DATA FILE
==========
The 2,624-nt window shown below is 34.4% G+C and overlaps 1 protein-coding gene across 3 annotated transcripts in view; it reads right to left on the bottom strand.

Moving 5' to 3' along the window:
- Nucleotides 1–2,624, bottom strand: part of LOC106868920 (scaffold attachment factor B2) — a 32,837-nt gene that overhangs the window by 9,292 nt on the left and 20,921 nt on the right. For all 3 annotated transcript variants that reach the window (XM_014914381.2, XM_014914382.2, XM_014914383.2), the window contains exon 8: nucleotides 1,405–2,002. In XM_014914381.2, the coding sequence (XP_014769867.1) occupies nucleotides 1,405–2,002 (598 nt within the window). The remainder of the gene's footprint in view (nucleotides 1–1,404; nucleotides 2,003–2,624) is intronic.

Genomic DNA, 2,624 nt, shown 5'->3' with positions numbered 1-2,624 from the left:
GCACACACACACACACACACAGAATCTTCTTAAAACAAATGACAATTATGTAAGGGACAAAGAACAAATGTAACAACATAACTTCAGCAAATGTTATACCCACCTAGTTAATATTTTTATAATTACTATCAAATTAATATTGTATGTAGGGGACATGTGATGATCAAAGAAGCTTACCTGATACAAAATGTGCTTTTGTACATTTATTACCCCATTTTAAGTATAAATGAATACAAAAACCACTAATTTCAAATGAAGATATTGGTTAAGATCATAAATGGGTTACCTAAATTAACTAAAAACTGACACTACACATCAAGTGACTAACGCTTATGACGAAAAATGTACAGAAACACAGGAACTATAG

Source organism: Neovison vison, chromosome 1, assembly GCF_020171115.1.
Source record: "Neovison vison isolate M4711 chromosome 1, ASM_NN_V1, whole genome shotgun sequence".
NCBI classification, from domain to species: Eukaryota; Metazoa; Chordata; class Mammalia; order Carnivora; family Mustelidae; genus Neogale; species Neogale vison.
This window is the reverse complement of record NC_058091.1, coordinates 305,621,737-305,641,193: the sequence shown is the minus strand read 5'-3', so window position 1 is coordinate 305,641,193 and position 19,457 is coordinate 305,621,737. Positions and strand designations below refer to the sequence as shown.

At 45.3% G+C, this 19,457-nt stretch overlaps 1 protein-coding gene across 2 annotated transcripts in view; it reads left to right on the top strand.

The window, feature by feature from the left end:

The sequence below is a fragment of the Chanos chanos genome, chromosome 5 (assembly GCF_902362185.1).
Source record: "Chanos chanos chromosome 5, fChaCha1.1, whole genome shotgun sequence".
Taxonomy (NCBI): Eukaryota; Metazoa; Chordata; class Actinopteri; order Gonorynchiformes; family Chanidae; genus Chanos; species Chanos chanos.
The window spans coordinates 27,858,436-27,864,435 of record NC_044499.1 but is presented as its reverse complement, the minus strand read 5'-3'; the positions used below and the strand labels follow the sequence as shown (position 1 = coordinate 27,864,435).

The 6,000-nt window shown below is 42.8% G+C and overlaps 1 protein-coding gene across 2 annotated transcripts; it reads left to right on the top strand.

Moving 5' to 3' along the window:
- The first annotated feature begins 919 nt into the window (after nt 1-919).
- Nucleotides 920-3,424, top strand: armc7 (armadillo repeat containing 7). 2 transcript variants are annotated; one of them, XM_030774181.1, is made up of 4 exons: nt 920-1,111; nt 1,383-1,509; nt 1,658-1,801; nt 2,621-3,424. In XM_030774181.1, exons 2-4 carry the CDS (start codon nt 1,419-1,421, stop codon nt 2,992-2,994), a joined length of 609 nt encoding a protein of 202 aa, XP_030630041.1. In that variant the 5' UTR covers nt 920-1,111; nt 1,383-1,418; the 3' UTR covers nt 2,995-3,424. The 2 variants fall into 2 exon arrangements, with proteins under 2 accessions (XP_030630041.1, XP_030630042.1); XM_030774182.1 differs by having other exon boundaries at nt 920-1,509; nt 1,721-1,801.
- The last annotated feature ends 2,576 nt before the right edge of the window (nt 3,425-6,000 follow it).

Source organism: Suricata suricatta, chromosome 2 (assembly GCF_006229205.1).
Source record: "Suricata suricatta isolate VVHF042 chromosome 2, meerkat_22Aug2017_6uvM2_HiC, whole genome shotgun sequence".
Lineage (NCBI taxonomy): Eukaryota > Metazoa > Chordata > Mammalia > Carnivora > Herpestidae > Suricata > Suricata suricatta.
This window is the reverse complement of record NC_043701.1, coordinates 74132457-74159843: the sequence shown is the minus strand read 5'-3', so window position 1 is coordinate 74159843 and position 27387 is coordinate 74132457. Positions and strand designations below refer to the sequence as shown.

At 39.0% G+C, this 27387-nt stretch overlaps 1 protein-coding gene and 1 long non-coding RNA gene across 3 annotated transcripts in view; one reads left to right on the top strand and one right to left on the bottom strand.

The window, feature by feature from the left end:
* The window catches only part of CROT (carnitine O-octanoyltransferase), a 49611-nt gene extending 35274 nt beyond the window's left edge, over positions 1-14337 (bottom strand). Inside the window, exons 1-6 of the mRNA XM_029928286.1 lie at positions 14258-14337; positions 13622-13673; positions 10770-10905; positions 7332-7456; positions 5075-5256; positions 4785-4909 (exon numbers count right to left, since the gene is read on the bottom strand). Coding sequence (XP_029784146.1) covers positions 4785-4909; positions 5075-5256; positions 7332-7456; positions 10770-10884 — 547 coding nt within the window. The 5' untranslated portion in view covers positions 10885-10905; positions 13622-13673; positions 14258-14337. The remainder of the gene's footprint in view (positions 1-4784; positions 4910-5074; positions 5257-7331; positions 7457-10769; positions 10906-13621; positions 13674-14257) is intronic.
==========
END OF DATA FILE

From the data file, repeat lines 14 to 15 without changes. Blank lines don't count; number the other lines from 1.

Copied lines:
Taxonomy (NCBI): Eukaryota; Metazoa; Chordata; class Actinopteri; order Gonorynchiformes; family Chanidae; genus Chanos; species Chanos chanos.
The window spans coordinates 27,858,436-27,864,435 of record NC_044499.1 but is presented as its reverse complement, the minus strand read 5'-3'; the positions used below and the strand labels follow the sequence as shown (position 1 = coordinate 27,864,435).